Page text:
Jobs Gain — January 2015

Jobs Gain — January 2015

<<http://www.bls.gov/news.release/empsit.nr0.htm>&gt;

This news was released on February 2, 2015.

The non-farm jobs increased by 257,000.

Firstly, let me say I question the government’s numbers in general and specifically for the unemployed. As the saying goes, there are lies, damn lies, and then there are statistics.

I may just write a book or a book of essays on nothing but the Federal Government and their misuse of statistics. Their and others misinterpretation of statistics.

I am writing this in response to pundits and I am sure that in the Federal Government praising their actions. It has been said of this report that the jobs were high paying.

Also, it is difficult to analyze in that in almost every case they do not account for all jobs and they do not use specific job titles.

It is worth noting that these results are in descending order, or highest to lowest. As I suspected retail sales are the most jobs. Food Services and Bar jobs were more than computer systems design, ranking number 4 and 5 respectively out of 7 categories.

#1 “Employment in retail trade rose by 46,000 in January. Three industries accounted for half of the jobs added–sporting goods, hobby, book, and music stores (+9,000); motor vehicle and parts dealers (+8,000); and nonstore retailers (+6,000).”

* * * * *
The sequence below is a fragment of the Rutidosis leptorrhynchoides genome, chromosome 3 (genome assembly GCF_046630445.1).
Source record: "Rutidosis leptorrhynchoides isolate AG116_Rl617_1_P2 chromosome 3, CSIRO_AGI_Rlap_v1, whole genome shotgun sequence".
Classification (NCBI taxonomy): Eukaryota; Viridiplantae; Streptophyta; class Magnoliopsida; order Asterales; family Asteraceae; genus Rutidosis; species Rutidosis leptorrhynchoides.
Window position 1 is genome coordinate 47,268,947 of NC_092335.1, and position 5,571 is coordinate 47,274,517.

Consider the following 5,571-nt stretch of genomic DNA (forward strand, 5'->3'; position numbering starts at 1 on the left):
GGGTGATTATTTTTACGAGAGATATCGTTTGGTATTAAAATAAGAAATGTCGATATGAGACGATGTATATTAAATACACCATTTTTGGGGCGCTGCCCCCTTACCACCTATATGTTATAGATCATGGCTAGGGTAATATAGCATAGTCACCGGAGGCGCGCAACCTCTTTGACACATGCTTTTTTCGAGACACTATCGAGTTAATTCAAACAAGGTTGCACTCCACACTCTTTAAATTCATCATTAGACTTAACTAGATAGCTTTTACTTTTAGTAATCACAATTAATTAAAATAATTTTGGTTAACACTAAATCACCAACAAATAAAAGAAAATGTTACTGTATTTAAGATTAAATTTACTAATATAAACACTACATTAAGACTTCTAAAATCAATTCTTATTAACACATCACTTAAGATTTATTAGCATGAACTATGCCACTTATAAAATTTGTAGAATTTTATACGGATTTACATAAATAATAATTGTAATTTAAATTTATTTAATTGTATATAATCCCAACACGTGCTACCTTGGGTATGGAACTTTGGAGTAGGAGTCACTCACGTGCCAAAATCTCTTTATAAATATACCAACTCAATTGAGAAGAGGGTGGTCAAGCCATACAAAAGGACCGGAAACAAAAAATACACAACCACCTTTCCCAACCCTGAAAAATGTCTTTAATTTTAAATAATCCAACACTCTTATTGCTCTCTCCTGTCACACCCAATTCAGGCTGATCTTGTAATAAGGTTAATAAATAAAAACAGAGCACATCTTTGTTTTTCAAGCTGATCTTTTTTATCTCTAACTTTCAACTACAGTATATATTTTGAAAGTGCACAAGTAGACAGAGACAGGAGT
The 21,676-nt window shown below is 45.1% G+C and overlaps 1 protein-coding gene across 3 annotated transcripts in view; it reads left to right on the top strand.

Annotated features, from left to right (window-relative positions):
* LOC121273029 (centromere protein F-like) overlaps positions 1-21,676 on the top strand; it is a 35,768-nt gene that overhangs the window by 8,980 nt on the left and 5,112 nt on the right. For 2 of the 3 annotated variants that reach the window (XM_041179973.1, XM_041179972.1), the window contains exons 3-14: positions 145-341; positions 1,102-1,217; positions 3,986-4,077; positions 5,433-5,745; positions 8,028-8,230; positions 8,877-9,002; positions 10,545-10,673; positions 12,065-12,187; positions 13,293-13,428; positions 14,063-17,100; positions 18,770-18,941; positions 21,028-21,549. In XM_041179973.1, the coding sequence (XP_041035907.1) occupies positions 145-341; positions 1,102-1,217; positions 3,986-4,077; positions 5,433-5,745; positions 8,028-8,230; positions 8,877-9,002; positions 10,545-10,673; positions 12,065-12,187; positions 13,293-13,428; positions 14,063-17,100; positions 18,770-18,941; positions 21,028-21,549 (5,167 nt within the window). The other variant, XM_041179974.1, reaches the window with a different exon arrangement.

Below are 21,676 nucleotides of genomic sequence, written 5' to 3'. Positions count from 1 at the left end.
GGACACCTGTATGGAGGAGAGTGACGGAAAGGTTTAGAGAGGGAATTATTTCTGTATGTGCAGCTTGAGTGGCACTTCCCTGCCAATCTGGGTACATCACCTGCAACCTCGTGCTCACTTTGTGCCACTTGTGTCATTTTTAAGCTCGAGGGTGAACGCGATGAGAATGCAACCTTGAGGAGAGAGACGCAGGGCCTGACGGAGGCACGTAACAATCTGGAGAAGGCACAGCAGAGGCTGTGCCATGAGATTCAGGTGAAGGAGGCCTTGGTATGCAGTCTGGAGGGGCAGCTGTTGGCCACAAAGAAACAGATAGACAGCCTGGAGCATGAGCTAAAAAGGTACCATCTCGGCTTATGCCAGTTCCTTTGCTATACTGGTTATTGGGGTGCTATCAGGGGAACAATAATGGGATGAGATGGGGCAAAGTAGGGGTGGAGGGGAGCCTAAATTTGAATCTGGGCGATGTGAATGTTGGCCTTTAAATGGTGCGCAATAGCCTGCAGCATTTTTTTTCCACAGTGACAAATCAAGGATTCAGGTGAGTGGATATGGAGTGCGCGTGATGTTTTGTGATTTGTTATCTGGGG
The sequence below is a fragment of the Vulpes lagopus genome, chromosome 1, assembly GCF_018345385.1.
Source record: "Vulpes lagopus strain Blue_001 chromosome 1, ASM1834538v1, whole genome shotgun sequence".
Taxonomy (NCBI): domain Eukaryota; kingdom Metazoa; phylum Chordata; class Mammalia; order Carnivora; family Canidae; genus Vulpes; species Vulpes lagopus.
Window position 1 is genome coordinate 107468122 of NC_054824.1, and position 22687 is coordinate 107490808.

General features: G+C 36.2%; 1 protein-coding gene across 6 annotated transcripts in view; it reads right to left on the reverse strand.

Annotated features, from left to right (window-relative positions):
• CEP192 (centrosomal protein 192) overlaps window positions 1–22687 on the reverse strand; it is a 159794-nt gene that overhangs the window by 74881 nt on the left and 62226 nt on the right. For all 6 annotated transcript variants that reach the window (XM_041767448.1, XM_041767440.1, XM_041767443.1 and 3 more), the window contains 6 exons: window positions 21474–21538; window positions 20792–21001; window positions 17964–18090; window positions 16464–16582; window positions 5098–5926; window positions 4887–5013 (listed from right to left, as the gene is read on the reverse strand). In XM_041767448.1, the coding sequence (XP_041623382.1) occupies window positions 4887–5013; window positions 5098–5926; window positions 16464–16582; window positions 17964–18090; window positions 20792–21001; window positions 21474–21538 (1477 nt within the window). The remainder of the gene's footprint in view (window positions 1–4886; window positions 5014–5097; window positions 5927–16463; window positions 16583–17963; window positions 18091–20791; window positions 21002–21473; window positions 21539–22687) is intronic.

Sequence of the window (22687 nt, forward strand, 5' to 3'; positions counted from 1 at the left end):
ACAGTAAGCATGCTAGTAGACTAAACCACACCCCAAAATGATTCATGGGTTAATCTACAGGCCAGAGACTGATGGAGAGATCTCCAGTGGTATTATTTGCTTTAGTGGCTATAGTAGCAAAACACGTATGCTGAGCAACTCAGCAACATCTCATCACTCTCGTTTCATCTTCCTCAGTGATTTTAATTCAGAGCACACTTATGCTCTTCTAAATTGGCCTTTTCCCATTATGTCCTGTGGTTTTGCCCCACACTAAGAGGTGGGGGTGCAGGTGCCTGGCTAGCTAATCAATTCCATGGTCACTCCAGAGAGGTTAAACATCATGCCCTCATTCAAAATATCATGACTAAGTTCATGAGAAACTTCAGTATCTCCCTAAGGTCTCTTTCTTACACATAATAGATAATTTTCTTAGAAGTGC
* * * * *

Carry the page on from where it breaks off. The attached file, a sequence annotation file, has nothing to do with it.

Retail trade jobs are generally not good paying or even full-time. So 46,000 of the 257,000 jobs are not high paying. This one is 23,000. What were the 23,000 jobs? In this category only 50% of the data is accounted for.

#2 “Construction continued to add jobs in January (+39,000). Employment increased in both residential and nonresidential building (+13,000 and +7,000, respectively). Employment continued to trend up in specialty trade contractors (+13,000).”

This is a bit confusing. It is the middle of winter and yet construction jobs rose? Residential building (houses and apartment buildings) increased by 20,000. These types of jobs are generally being done by illegal aliens and do not pay well either. So, another 39,000 jobs that does not pay very well. Running total is 46,000 plus 39,000 equals 85,000 out of 257,000 do not pay well.